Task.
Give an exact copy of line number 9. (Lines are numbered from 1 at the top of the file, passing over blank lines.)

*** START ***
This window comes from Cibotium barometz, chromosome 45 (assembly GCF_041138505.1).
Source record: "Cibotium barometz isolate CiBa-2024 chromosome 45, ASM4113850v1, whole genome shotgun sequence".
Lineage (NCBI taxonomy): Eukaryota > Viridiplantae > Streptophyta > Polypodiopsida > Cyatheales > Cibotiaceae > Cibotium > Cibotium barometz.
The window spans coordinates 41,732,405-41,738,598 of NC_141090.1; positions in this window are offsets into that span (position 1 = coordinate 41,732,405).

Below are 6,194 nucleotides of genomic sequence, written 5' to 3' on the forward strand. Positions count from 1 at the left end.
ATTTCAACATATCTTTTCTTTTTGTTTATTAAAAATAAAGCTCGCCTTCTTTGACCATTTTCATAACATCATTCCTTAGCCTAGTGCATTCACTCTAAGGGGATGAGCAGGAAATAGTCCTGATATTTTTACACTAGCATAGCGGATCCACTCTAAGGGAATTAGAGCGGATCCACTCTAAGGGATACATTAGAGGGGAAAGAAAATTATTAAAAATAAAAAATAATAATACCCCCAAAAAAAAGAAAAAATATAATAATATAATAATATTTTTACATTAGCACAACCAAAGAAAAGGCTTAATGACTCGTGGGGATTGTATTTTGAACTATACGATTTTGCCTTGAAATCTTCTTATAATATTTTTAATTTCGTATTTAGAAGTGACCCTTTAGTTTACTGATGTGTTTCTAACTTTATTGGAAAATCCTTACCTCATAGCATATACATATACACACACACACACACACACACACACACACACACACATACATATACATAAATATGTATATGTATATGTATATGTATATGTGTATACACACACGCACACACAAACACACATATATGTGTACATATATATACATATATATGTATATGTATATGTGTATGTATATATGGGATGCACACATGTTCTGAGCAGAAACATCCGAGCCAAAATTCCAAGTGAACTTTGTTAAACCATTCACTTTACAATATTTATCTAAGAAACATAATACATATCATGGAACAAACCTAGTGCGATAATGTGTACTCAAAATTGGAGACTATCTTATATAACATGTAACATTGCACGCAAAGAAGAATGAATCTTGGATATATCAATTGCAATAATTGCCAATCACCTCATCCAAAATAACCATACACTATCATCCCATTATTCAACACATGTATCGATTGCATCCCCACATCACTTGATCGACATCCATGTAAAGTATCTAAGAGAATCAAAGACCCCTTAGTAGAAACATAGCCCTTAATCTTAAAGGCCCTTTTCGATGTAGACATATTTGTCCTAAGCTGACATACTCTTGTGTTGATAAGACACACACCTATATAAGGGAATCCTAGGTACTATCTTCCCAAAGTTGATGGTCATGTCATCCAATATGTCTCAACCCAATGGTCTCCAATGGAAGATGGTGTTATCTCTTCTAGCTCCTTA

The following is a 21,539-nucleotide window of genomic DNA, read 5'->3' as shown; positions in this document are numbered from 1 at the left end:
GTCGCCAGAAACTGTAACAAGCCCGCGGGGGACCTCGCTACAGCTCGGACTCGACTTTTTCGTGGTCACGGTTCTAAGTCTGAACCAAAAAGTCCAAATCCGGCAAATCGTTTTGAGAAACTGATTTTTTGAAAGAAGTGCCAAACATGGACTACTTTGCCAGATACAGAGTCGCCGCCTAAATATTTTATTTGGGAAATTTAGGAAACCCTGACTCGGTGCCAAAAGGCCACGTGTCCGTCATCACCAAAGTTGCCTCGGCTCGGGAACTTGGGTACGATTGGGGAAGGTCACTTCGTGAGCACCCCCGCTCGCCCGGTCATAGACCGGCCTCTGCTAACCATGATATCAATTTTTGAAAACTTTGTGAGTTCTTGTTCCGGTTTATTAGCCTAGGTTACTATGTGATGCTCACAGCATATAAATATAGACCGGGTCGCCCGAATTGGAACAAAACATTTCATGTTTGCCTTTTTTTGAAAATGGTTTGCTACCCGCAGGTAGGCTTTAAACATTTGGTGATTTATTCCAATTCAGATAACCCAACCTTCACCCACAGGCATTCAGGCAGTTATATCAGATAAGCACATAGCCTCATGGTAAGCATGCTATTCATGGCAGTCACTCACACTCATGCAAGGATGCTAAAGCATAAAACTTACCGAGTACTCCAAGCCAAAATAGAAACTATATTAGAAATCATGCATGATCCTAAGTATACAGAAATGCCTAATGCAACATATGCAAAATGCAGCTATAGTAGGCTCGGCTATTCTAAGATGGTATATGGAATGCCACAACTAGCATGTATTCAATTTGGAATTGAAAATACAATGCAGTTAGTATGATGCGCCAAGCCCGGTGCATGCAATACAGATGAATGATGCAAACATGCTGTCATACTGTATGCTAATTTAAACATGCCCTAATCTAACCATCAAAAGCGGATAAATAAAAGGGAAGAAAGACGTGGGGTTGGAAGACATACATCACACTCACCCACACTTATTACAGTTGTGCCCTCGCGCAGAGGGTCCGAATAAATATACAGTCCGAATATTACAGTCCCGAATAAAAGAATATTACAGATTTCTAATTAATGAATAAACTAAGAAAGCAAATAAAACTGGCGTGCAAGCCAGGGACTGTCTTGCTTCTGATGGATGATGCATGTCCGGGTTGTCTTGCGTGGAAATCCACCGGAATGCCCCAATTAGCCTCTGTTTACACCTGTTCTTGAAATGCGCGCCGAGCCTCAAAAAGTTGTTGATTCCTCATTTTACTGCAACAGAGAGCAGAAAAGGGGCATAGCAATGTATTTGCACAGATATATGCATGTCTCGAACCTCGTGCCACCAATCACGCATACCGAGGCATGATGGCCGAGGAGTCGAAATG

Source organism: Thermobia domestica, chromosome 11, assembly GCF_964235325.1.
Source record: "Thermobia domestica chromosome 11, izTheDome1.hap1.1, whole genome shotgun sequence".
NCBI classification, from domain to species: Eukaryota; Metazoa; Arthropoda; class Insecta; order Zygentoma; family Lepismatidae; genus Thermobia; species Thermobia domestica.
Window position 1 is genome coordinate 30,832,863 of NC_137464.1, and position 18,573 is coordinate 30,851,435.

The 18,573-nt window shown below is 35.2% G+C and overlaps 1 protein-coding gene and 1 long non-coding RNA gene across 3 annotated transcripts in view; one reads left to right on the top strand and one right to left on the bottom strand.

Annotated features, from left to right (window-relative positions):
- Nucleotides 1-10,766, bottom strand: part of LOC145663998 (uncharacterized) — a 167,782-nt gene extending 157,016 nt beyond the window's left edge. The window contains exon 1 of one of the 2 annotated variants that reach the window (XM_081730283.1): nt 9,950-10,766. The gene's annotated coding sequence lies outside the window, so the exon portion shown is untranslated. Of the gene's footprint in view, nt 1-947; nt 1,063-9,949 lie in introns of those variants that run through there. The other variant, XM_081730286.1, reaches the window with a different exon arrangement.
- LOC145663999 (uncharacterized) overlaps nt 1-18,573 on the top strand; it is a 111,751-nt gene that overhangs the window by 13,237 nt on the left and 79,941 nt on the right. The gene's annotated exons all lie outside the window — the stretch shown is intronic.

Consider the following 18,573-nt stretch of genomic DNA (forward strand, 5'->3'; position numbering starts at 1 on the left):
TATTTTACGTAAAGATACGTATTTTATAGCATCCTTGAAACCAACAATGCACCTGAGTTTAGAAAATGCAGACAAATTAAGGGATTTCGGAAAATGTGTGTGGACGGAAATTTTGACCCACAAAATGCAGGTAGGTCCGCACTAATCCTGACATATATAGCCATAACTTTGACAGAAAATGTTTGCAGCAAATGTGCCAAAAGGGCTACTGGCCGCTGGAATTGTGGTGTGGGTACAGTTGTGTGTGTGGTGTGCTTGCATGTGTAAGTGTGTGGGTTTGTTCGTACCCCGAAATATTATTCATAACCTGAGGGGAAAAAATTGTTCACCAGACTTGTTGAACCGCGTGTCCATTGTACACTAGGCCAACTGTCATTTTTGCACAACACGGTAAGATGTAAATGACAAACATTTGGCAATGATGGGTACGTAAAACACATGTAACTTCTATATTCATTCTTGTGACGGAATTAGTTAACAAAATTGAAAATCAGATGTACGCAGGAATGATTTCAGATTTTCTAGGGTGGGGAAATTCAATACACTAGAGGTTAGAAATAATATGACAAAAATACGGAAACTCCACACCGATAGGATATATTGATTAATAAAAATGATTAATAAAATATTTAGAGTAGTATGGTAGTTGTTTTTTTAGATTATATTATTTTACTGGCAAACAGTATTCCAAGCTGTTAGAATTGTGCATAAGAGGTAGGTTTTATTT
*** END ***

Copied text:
Source organism: Thermobia domestica, chromosome 11, assembly GCF_964235325.1.